Do you need assistance acquiring and/or launching a mobile app for your organization? We're here to help! Please send us a message or leave a comment below.
The rate of change in lifestyles driven by digital innovation has forced consumer-centric industries such as retail to evolve. E-commerce and digital retail have added entirely new retail experiences to which customers have quickly become accustomed. These experiences are defined by 24/7 easy and fast access to sought-after items, personalized offers based on known preferences, and a frictionless buyer journey.
According to research from a 2017 Robin Report, despite the surge in the growth of e-commerce, more than 80% of retail sales still occur in-store and shoppers still appreciate in-store shopping for browsing and the ability to touch and try on items before purchasing. However, brick-and-mortar retailers need to adapt to the impact of e-commerce and digital retail in order to remain a meaningful and positive part of the consumer experience.
To stay relevant to consumers, retailers must combine the convenience and efficiency associated with online shopping with the benefits and experience of in-store shopping. By merging these attributes, brands can meet the needs of today's connected consumers and deliver a new, connected experience. Below are four ways to accomplish this synergy.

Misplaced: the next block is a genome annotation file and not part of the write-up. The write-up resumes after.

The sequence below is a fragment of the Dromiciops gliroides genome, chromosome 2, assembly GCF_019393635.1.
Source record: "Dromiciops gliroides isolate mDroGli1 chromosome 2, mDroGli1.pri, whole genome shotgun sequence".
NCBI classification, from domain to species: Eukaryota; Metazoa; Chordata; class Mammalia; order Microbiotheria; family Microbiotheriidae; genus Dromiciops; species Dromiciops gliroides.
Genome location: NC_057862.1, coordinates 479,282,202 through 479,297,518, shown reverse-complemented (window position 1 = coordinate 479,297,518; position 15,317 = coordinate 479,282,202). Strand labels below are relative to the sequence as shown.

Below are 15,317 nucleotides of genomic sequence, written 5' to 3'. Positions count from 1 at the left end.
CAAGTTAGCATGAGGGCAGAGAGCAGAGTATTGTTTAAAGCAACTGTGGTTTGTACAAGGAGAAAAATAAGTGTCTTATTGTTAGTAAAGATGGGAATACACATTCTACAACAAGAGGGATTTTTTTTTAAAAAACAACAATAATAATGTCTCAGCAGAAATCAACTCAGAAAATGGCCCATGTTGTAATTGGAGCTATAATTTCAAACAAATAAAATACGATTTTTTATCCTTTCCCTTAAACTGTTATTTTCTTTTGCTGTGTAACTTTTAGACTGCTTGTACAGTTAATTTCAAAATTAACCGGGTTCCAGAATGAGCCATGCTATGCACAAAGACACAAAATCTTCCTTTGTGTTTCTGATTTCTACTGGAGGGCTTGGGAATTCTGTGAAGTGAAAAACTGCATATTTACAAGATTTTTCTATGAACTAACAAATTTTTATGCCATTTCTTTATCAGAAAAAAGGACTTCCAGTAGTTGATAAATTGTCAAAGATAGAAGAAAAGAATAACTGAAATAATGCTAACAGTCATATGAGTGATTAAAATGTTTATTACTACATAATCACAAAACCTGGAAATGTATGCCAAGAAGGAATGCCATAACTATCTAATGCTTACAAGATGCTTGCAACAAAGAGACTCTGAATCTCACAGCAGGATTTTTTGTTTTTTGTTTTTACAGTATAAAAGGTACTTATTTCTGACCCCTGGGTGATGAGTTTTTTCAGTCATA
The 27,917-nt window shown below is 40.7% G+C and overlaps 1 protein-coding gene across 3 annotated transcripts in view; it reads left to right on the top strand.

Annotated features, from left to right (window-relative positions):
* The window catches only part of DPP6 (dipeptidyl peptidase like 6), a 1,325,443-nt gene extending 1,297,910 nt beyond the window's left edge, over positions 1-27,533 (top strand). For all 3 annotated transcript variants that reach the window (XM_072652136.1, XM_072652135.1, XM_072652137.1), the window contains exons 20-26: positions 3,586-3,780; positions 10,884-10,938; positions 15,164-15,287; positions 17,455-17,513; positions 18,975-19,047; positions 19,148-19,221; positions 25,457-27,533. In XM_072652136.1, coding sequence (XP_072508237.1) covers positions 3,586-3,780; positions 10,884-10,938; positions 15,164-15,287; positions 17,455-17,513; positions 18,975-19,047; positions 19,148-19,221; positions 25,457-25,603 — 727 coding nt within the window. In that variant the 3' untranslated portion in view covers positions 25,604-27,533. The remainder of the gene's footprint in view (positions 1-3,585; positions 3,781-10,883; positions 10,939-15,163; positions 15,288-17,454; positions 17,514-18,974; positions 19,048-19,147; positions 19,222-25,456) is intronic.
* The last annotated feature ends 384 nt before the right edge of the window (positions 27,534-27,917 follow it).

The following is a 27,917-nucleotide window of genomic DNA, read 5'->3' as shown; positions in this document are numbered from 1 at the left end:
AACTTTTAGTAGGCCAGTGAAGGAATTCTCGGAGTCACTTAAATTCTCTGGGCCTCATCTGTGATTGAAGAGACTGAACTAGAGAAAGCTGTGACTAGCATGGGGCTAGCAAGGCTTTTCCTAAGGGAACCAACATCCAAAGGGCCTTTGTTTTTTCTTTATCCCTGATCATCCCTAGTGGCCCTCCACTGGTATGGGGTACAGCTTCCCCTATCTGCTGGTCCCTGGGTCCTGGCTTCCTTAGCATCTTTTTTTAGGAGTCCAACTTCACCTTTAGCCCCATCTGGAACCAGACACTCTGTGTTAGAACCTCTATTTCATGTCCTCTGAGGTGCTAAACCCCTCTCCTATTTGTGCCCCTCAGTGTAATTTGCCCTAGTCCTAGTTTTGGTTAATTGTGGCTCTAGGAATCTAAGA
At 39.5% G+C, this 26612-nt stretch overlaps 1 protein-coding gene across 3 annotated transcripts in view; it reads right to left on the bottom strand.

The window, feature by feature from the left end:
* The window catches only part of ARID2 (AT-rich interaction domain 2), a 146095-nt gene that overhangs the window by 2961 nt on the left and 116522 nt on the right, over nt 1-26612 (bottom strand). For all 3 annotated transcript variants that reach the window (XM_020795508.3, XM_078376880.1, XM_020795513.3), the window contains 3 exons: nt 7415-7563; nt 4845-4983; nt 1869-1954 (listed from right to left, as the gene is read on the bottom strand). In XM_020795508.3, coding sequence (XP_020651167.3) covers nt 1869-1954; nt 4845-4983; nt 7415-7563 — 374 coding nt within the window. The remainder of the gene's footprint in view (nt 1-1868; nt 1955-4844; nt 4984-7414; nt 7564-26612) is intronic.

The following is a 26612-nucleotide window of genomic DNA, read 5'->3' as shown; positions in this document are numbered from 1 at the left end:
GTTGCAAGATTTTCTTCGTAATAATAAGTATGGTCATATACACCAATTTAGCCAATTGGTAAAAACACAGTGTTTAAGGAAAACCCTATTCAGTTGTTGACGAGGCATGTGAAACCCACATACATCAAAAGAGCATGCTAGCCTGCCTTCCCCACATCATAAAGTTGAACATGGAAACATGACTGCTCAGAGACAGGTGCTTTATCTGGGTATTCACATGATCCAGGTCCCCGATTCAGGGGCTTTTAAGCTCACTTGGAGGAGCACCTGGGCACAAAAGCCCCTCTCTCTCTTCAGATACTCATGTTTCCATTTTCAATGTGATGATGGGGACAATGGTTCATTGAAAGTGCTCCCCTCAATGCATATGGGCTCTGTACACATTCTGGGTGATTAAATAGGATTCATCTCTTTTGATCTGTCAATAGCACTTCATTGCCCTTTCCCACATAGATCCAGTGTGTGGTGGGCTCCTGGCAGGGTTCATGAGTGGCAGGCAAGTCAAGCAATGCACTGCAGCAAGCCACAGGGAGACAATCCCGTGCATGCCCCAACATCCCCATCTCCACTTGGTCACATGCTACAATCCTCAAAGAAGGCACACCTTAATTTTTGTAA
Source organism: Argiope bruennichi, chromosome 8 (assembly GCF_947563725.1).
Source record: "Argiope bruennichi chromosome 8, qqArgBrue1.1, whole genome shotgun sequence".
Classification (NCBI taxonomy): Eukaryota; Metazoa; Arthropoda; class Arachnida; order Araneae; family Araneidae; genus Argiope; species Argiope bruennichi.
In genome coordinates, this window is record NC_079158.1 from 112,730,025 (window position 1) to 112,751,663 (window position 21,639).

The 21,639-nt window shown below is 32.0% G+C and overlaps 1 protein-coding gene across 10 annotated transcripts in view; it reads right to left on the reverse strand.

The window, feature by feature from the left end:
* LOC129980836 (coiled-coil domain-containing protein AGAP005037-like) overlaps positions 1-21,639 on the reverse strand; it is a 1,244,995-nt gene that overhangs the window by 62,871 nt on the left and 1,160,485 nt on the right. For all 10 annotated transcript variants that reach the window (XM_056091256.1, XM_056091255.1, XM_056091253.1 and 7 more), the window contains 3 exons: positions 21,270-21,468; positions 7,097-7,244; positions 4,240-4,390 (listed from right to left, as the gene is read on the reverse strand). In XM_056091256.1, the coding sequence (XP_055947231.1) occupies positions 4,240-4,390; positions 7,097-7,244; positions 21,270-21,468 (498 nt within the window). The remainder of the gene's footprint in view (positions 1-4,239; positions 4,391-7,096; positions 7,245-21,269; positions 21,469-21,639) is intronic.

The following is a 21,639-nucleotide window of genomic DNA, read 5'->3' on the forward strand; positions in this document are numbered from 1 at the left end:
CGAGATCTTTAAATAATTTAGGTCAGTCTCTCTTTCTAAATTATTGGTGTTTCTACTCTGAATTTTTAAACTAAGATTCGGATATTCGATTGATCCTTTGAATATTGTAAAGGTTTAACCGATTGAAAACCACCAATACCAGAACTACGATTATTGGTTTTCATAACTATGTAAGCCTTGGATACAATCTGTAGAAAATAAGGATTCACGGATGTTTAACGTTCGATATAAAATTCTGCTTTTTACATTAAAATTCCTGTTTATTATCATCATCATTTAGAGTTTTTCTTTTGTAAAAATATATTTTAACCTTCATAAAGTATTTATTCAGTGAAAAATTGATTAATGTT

1. Empower store associates with mobile technology that enables instant visibility into the entire product assortment and inventory.
This is something that customers have become accustomed to online and the connected consumer expects the same in-store. Mobilizing your sales force with digital technology allows the consumer to get what they want, when they want it. Empowered associates that can provide faster and more valuable services to customers in-store serve to increase the value of that physical retail experience to customers.
2. Offer an immediate option to have items delivered directly to the shoppers' home.